Her hand scraped along her wrist, leaving deep welts.
Her hand struggled to bring life to its sleeping partner.
Her hand clawed along the other, a sure tell she was guilty.
Any one of those sentences can explain what the picture illustrates, don’t you think? They’re active, colorful lines that could go in any manuscript where scratching a wrist is part of the action for whatever reason.
Well, you can write ’em in, but a good editor will ask you to take ’em out. Do you know why?
I didn’t. Not until recently when I learned about this in a three-part editing course. Oh, I marked things like this, but other than “that doesn’t sound right,” I couldn’t give the technical reason why they were wrong.
Now I can: that there’s a “floating body part.”
“Her wrist itched so badly, her hand scratched it.” The first part of the sentence is fine. A wrist can itch. Try as you might you can’t make that happen. It’s the “her hand scratched it” that’s off. Her hand detached itself from the rest of the body and, unbeknownst to the owner, scratched the wrist–it became a “floating body part,” or FBP for short.
I was surprised what all was marked as FBPs in the examples the instructor provided, but now I see ’em plain as day, regardless of how familiar some of them are:
Her hands flew to her lips
His head twisted to the right
His legs ran as fast as they could
Her eyes scoured the room
Her ears strained to hear
Then there’s the famous one from Twain: I “could have hung my hat on my eyes, they stuck out so far”–no, wait. That’s hyperbole.
Some aren’t as obvious unless you know what you’re looking for:
She heard boots walking on the floorboards
He saw a hand reaching for the door
Now, let me tell you this. Most of these things are so familiar, I probably wouldn’t mark them except as cliche. I doubt I’ll change what I do from my “that doesn’t sound right” days, when it struck me odd that a body part would just go off and do something independently and without the brain’s knowledge and approval.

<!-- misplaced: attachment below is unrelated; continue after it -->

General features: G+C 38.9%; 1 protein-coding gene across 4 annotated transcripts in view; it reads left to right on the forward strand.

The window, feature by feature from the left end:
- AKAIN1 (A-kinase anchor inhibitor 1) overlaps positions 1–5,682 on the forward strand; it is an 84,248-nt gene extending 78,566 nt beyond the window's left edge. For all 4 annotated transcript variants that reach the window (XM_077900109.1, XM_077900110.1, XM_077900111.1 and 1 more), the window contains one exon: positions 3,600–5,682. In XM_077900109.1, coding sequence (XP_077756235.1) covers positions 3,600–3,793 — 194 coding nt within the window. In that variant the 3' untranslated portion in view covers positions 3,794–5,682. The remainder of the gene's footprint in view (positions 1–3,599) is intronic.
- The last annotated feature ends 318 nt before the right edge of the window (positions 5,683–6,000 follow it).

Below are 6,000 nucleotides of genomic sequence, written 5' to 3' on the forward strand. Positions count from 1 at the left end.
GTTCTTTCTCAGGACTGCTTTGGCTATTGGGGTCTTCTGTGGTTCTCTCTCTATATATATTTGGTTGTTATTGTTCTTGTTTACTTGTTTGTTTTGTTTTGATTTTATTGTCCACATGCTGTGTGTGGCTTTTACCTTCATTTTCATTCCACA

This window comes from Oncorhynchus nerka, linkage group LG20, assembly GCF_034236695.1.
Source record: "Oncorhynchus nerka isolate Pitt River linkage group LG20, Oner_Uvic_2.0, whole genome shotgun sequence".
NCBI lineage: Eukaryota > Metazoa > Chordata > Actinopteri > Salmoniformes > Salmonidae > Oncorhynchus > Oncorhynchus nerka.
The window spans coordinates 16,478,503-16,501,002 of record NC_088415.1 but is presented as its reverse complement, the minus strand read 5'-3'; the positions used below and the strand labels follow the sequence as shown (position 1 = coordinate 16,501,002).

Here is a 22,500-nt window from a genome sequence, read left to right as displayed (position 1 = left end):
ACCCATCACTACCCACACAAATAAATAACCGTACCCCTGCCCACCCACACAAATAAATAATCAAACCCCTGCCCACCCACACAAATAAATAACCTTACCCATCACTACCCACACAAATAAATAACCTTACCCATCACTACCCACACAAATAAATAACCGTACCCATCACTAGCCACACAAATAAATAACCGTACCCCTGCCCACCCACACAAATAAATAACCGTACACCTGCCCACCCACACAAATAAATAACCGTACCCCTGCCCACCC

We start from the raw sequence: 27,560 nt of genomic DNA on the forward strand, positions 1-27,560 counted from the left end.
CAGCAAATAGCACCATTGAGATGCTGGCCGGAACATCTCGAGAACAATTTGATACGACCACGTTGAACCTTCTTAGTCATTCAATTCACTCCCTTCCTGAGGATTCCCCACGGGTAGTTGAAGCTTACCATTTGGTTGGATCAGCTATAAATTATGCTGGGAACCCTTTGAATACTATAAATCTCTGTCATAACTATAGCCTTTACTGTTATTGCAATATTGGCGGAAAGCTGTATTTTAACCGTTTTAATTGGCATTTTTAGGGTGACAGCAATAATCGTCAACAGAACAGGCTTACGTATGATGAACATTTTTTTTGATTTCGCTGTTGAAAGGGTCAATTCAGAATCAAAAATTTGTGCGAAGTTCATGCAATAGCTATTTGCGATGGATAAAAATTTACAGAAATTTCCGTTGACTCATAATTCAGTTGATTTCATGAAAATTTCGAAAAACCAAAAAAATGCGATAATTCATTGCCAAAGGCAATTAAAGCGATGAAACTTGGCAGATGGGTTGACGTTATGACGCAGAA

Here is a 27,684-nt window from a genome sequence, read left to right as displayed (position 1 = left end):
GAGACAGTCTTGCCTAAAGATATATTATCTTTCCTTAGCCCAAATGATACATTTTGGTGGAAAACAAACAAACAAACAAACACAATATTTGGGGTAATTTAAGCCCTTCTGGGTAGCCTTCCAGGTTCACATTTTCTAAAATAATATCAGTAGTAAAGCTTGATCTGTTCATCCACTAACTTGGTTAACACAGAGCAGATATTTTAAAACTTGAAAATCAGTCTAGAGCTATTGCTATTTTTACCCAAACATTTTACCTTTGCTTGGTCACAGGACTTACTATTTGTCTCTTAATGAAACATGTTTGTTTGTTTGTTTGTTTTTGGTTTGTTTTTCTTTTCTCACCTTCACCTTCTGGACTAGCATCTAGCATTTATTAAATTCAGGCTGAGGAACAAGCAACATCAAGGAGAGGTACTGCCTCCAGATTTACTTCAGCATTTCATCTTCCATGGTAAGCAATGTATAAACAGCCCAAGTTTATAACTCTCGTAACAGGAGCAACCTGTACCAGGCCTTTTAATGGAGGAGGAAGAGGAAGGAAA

His hand unlocked the door.
Her finger pointed to the defendant.
His feet tiptoed to the bedroom.
Just to let you know, I started this post at six a.m. I’m late, I’m not awake, I haven’t had enough coffee yet. If I were on my game, I could give you some of the most hilarious examples of FBPs known to man. As it is, I’m pretty groggy and wish my head and hands would just go on without me and finish this post. I wish my eyes could proofread this without waking me up. I wish my feet would carry me to the shower where my body could get clean without me missing another moment of sleep. Since none of that’s likely to happen, I want to direct you here, to Sarah Tipton’s parody of FBPs. I know most folks won’t go. They’ve taken time to read my post (and I want to say thank you for that–and not just my lips either. My whole being thanks you!), and don’t want to go chasing links. But let me tell you, you’ll be missing out on the biggest giggle of the day if you don’t. Take the time to have a laugh.
And keep an eye on the FBPs in your own work. Your editor may not be as kind as I am.